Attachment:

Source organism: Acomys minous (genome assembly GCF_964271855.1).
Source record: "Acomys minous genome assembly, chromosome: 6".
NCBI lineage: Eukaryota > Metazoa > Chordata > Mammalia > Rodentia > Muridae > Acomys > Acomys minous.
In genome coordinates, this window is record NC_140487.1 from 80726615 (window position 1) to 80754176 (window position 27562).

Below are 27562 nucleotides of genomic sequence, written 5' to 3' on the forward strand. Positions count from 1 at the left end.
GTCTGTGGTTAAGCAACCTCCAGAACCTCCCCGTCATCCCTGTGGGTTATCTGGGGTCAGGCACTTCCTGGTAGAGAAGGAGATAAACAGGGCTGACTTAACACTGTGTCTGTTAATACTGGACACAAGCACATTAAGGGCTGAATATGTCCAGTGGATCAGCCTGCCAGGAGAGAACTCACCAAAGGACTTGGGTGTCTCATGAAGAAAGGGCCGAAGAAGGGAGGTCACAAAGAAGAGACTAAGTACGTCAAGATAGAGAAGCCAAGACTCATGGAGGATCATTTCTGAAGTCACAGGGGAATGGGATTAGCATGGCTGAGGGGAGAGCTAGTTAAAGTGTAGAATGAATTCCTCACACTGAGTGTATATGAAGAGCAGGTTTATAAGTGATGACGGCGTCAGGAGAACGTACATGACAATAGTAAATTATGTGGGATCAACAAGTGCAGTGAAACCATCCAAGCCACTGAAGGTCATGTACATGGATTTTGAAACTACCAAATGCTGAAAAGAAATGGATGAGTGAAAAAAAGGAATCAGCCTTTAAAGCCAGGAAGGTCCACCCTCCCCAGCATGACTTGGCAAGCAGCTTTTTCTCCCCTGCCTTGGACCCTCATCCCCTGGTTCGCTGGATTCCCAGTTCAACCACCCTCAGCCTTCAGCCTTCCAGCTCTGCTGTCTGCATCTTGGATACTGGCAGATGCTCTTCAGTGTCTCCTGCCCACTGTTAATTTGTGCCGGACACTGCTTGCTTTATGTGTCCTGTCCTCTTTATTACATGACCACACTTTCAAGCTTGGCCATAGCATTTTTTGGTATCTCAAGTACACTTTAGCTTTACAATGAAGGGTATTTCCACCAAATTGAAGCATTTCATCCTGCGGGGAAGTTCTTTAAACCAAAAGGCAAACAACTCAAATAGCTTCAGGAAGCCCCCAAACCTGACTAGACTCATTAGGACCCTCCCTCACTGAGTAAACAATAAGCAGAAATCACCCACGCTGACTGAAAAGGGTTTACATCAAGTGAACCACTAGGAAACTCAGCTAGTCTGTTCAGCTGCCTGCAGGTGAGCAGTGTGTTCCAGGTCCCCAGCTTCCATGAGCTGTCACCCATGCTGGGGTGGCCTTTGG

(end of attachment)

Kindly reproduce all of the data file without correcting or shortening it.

Source organism: Acomys minous (genome assembly GCF_964271855.1).
Source record: "Acomys minous genome assembly, chromosome: 6".
NCBI lineage: Eukaryota > Metazoa > Chordata > Mammalia > Rodentia > Muridae > Acomys > Acomys minous.
In genome coordinates, this window is record NC_140487.1 from 80726615 (window position 1) to 80754176 (window position 27562).

Below are 27562 nucleotides of genomic sequence, written 5' to 3' on the forward strand. Positions count from 1 at the left end.
GTCTGTGGTTAAGCAACCTCCAGAACCTCCCCGTCATCCCTGTGGGTTATCTGGGGTCAGGCACTTCCTGGTAGAGAAGGAGATAAACAGGGCTGACTTAACACTGTGTCTGTTAATACTGGACACAAGCACATTAAGGGCTGAATATGTCCAGTGGATCAGCCTGCCAGGAGAGAACTCACCAAAGGACTTGGGTGTCTCATGAAGAAAGGGCCGAAGAAGGGAGGTCACAAAGAAGAGACTAAGTACGTCAAGATAGAGAAGCCAAGACTCATGGAGGATCATTTCTGAAGTCACAGGGGAATGGGATTAGCATGGCTGAGGGGAGAGCTAGTTAAAGTGTAGAATGAATTCCTCACACTGAGTGTATATGAAGAGCAGGTTTATAAGTGATGACGGCGTCAGGAGAACGTACATGACAATAGTAAATTATGTGGGATCAACAAGTGCAGTGAAACCATCCAAGCCACTGAAGGTCATGTACATGGATTTTGAAACTACCAAATGCTGAAAAGAAATGGATGAGTGAAAAAAAGGAATCAGCCTTTAAAGCCAGGAAGGTCCACCCTCCCCAGCATGACTTGGCAAGCAGCTTTTTCTCCCCTGCCTTGGACCCTCATCCCCTGGTTCGCTGGATTCCCAGTTCAACCACCCTCAGCCTTCAGCCTTCCAGCTCTGCTGTCTGCATCTTGGATACTGGCAGATGCTCTTCAGTGTCTCCTGCCCACTGTTAATTTGTGCCGGACACTGCTTGCTTTATGTGTCCTGTCCTCTTTATTACATGACCACACTTTCAAGCTTGGCCATAGCATTTTTTGGTATCTCAAGTACACTTTAGCTTTACAATGAAGGGTATTTCCACCAAATTGAAGCATTTCATCCTGCGGGGAAGTTCTTTAAACCAAAAGGCAAACAACTCAAATAGCTTCAGGAAGCCCCCAAACCTGACTAGACTCATTAGGACCCTCCCTCACTGAGTAAACAATAAGCAGAAATCACCCACGCTGACTGAAAAGGGTTTACATCAAGTGAACCACTAGGAAACTCAGCTAGTCTGTTCAGCTGCCTGCAGGTGAGCAGTGTGTTCCAGGTCCCCAGCTTCCATGAGCTGTCACCCATGCTGGGGTGGCCTTTGG